Patients requesting treatment for mandibular prognathism seek functional rehabilitation along with improvement in aesthetics. These patients tend to have poorer masticatory function than normal individuals. A major contributing factor is poor occlusion, with anterior and posterior cross-bite and poor intercuspation. Another reason could be the weaker capacity of the jaw musculature, which has been shown to be smaller in dimension and lower in electromyographic activity.

The post-surgical recovery of masticatory function is difficult to assess and quantify objectively. Measurements of maximum bite force, occlusal contacts, masticatory efficiency, electromyographic activity and dimensions of masticatory muscles, mandibular range of motion, and the shape and timing of the chewing cycle have been used. Of the many varied methods, maximum bite force is widely recognized as an effective indicator of both the state of the dentition and capacity of the masticatory muscles.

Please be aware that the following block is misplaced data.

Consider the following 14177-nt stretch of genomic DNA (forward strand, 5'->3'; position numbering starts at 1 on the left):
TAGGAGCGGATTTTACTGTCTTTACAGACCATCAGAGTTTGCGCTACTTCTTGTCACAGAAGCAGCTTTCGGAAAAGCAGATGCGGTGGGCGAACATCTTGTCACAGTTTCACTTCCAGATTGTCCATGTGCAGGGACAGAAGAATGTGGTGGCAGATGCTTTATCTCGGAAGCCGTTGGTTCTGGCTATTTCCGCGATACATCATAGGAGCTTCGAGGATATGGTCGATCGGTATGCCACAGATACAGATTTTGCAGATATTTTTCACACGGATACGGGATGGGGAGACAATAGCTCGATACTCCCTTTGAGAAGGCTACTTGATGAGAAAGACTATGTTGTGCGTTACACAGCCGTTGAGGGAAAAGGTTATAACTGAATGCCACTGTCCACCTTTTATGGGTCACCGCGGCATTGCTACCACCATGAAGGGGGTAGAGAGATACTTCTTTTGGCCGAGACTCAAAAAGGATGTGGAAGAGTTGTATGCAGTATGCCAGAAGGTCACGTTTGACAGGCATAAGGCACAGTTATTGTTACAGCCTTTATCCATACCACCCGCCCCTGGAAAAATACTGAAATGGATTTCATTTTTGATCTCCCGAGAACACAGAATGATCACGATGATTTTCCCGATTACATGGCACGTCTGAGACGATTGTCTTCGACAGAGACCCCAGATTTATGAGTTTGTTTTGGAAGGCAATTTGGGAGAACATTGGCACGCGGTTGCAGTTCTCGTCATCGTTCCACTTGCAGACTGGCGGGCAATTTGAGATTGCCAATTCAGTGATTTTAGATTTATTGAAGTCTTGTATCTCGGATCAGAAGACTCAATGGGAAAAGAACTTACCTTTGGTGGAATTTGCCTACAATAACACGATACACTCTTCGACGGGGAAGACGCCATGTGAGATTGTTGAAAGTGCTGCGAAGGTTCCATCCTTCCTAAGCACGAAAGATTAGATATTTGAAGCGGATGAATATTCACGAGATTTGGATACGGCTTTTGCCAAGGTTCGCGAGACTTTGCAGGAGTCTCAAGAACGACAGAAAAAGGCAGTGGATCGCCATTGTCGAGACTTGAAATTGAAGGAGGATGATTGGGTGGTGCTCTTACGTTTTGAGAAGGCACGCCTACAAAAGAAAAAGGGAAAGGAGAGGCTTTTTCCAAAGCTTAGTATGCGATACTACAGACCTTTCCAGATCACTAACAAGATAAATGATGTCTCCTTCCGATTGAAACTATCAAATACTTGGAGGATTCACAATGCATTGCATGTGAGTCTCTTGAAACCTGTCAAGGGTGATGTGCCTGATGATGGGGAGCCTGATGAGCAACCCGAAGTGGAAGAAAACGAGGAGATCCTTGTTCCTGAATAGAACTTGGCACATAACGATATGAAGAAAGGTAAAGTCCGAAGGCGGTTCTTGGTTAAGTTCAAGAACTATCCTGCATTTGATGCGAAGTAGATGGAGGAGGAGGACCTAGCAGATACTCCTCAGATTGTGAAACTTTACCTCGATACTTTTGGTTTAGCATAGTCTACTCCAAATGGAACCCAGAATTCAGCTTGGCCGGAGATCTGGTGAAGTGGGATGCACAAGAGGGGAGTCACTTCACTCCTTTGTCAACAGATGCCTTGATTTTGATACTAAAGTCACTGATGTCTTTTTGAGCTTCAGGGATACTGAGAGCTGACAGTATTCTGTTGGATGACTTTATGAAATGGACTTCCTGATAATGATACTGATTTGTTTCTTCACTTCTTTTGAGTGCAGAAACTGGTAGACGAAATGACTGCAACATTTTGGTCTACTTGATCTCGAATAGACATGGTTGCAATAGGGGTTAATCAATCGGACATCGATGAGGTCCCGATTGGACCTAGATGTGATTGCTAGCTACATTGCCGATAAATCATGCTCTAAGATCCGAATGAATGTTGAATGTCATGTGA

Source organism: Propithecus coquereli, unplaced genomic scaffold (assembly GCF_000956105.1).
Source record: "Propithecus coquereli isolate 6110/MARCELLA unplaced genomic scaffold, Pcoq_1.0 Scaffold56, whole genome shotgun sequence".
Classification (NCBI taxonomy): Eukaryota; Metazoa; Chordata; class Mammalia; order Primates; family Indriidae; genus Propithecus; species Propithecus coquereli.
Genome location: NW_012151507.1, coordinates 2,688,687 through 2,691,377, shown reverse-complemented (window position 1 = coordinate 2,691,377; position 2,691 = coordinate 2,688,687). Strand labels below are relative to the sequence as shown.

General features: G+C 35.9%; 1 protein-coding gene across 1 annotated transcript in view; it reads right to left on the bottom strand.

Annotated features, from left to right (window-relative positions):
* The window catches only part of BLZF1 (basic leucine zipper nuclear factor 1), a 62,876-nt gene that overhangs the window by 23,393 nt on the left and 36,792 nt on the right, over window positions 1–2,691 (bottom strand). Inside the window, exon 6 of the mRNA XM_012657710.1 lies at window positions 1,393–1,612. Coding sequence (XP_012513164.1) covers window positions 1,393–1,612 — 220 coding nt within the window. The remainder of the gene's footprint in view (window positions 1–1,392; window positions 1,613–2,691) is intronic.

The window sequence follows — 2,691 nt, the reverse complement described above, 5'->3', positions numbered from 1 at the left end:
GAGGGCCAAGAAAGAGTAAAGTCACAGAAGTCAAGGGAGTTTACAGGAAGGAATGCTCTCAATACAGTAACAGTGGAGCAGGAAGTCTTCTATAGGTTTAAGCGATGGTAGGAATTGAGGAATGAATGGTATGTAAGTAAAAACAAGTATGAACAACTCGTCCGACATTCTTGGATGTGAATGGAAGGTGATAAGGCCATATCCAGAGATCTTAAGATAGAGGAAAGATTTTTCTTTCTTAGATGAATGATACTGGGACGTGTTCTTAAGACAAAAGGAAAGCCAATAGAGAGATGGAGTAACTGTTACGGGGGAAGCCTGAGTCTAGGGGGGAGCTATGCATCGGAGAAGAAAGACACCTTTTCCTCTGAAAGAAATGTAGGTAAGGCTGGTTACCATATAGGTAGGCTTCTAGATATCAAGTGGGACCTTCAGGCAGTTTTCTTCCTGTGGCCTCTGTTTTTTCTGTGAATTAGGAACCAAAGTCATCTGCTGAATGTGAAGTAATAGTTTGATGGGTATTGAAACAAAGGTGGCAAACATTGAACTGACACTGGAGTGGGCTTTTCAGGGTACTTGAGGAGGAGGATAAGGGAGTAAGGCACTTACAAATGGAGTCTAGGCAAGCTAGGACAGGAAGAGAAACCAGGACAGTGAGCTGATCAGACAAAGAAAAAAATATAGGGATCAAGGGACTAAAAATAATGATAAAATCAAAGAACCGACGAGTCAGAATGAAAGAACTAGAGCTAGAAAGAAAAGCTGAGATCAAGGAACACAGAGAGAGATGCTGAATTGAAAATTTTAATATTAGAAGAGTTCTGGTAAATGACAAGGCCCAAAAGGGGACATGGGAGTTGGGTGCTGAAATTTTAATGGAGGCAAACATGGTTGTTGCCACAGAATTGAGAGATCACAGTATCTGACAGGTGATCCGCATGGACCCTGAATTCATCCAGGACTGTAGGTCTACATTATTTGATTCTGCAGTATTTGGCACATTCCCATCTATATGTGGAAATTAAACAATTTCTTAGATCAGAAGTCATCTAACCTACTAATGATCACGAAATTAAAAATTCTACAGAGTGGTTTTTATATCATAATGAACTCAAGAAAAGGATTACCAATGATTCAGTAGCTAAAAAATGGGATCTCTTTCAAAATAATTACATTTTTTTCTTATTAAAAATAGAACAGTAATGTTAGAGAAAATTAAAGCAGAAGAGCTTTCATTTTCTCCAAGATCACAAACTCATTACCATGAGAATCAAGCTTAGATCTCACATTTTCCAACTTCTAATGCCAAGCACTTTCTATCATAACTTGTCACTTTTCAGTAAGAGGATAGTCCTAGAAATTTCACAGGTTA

Improved outcomes are a measure of the success of a procedure. As such, the following questions arise for orthognathic surgery in terms of functional rehabilitation: (1) Is there an improvement in the bite force or masticatory efficiency? (2) In the many studies published, what were the overall improvements and how were the outcomes (bite force and masticatory efficiency) measured? The aim of this study was to answer these questions by performing a systematic review of the literature.

Methods

This systematic review was conducted in accordance with the Preferred Reporting Items for Systematic Reviews and Meta-Analyses (PRISMA) statement for systematic reviews. Electronic searches of the MEDLINE/PubMed database were performed to identify relevant human studies published in the English-language literature from 1966 to the present. Initial searches were performed to identify seed articles to suggest appropriate free-text terms and medical subject heading (MeSH) terms. The key words derived were the free-text terms ‘bite force’, ‘masticatory efficiency’, ‘osteotomy’, ‘orthognathic surgery’, and ‘prognathism’, and the MeSH term ‘prognathism/surgery’. These were used in combinations for the final search strategy ( Table 1 ).

Table 1